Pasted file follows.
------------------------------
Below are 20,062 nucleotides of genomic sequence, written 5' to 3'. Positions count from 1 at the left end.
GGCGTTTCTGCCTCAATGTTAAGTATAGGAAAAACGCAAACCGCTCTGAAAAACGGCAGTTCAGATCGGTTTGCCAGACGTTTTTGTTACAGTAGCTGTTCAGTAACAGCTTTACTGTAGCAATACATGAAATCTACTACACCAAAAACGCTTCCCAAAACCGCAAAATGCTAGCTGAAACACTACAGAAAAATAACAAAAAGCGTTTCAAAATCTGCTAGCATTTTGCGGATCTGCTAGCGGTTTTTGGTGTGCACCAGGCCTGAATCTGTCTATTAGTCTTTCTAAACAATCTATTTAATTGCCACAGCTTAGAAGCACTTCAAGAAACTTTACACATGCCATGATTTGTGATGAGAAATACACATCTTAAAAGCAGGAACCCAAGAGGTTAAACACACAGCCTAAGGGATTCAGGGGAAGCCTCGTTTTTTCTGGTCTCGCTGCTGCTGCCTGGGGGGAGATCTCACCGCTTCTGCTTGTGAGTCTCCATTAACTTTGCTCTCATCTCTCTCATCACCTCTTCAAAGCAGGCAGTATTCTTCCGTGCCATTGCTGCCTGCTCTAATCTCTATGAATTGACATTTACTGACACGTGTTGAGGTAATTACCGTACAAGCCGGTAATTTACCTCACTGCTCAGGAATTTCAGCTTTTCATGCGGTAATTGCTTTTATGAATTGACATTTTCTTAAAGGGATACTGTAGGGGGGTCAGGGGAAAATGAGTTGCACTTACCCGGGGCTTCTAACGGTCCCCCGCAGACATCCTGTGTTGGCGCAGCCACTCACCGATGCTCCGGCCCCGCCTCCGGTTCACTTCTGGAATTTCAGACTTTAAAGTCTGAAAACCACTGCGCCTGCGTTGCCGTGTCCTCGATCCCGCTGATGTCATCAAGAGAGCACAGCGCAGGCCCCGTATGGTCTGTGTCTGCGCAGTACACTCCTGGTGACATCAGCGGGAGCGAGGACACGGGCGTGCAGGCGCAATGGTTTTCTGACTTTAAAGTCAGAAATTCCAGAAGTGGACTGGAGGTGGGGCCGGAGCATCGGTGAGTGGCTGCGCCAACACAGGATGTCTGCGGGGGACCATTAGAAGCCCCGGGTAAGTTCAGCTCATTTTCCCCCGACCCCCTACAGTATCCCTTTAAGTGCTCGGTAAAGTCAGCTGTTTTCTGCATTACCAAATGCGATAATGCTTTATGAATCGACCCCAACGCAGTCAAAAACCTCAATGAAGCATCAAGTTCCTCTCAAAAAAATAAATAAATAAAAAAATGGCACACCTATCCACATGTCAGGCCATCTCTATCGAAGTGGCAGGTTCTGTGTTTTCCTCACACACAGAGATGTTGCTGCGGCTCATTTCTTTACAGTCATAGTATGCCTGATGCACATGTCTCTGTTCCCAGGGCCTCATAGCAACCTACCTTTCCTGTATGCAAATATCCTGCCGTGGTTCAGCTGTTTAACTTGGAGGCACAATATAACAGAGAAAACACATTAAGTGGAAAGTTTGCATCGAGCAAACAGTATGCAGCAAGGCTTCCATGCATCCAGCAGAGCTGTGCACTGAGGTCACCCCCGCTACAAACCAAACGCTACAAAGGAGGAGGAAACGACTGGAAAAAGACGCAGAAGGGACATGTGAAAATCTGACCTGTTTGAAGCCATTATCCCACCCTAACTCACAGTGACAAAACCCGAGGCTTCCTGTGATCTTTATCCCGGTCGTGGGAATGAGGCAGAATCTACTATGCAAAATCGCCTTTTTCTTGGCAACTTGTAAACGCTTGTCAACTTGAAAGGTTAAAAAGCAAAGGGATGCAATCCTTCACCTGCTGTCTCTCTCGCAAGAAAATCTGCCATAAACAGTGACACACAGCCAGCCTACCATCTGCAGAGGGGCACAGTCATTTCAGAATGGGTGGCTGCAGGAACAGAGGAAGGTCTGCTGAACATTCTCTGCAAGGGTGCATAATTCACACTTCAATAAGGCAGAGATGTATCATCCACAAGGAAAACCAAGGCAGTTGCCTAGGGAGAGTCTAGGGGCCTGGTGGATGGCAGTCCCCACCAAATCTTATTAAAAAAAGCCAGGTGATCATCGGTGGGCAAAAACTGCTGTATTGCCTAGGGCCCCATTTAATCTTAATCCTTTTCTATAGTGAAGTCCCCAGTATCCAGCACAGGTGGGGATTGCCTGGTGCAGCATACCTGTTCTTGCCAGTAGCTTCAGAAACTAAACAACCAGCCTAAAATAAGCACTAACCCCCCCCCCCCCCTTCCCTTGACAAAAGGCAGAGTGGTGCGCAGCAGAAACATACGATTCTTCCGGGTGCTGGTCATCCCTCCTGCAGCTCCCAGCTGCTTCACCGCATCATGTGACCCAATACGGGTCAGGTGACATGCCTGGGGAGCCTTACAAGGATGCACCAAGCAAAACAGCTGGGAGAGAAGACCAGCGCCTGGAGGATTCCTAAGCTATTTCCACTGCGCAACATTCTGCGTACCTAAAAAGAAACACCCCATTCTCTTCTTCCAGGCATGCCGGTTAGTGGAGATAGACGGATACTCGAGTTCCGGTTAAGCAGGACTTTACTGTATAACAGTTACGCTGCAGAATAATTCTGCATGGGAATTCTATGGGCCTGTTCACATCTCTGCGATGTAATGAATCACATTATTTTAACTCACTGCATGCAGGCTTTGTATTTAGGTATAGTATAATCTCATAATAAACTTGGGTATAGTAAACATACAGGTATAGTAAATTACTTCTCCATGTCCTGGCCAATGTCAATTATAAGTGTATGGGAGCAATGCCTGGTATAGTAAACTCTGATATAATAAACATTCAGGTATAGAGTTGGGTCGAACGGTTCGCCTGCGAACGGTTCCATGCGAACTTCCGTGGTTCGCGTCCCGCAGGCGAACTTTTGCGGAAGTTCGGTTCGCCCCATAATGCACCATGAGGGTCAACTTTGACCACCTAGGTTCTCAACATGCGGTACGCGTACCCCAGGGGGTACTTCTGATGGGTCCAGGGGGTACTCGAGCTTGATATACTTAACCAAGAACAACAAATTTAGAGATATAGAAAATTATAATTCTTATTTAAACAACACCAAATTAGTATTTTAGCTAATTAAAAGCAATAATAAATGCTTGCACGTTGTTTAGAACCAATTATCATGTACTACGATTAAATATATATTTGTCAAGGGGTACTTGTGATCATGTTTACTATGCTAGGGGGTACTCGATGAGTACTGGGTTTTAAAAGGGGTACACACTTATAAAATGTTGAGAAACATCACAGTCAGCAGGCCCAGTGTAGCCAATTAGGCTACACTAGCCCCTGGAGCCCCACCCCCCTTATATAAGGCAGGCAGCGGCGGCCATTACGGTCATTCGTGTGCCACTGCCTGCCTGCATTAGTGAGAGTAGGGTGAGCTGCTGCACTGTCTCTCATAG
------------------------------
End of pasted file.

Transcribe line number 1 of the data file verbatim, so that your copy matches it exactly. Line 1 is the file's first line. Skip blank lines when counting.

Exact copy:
Below are 20,062 nucleotides of genomic sequence, written 5' to 3'. Positions count from 1 at the left end.